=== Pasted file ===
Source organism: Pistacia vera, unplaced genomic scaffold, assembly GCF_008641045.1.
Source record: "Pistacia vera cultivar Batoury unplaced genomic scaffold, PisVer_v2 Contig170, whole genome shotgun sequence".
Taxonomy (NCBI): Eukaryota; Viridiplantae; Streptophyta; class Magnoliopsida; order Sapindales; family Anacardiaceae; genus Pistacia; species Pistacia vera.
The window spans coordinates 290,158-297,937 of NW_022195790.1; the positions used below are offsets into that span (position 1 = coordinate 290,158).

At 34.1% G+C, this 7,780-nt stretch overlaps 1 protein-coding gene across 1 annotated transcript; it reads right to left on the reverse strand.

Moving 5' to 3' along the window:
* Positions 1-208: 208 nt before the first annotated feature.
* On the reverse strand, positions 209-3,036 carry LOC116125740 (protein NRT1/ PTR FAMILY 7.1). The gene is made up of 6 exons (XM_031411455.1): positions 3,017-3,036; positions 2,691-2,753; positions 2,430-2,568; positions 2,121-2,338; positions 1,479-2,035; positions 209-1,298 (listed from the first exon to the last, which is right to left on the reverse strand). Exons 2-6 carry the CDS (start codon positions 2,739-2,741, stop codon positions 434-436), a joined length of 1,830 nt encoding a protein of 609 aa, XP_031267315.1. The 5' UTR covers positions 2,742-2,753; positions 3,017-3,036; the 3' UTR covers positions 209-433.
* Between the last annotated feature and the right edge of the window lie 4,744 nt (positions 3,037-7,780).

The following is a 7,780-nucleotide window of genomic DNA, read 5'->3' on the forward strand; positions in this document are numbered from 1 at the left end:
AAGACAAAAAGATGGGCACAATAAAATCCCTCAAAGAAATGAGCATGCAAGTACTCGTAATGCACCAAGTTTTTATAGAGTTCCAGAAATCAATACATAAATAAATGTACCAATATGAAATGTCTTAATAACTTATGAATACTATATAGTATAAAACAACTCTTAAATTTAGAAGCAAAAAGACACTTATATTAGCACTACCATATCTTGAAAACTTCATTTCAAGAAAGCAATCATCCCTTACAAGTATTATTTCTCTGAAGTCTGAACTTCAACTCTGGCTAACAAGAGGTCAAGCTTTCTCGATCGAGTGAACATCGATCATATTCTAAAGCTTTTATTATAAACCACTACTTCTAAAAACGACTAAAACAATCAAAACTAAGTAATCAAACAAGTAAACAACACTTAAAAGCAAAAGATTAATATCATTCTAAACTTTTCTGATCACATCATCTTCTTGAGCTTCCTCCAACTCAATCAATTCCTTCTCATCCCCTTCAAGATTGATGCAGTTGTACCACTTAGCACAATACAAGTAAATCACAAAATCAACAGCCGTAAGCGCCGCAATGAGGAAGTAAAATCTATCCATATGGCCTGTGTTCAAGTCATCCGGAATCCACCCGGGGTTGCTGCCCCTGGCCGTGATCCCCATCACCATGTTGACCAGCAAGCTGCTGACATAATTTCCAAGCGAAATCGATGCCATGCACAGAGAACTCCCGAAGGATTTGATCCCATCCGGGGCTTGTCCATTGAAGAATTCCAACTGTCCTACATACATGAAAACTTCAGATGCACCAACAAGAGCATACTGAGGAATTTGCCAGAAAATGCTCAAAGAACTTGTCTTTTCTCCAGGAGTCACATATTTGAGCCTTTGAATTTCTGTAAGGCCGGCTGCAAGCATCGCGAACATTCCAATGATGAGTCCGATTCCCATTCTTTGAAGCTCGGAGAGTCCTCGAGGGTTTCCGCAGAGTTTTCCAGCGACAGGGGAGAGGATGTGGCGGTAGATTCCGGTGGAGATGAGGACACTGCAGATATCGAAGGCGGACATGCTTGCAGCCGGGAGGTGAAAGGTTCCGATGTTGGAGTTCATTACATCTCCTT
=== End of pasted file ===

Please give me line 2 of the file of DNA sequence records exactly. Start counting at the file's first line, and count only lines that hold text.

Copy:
Source record: "Pistacia vera cultivar Batoury unplaced genomic scaffold, PisVer_v2 Contig170, whole genome shotgun sequence".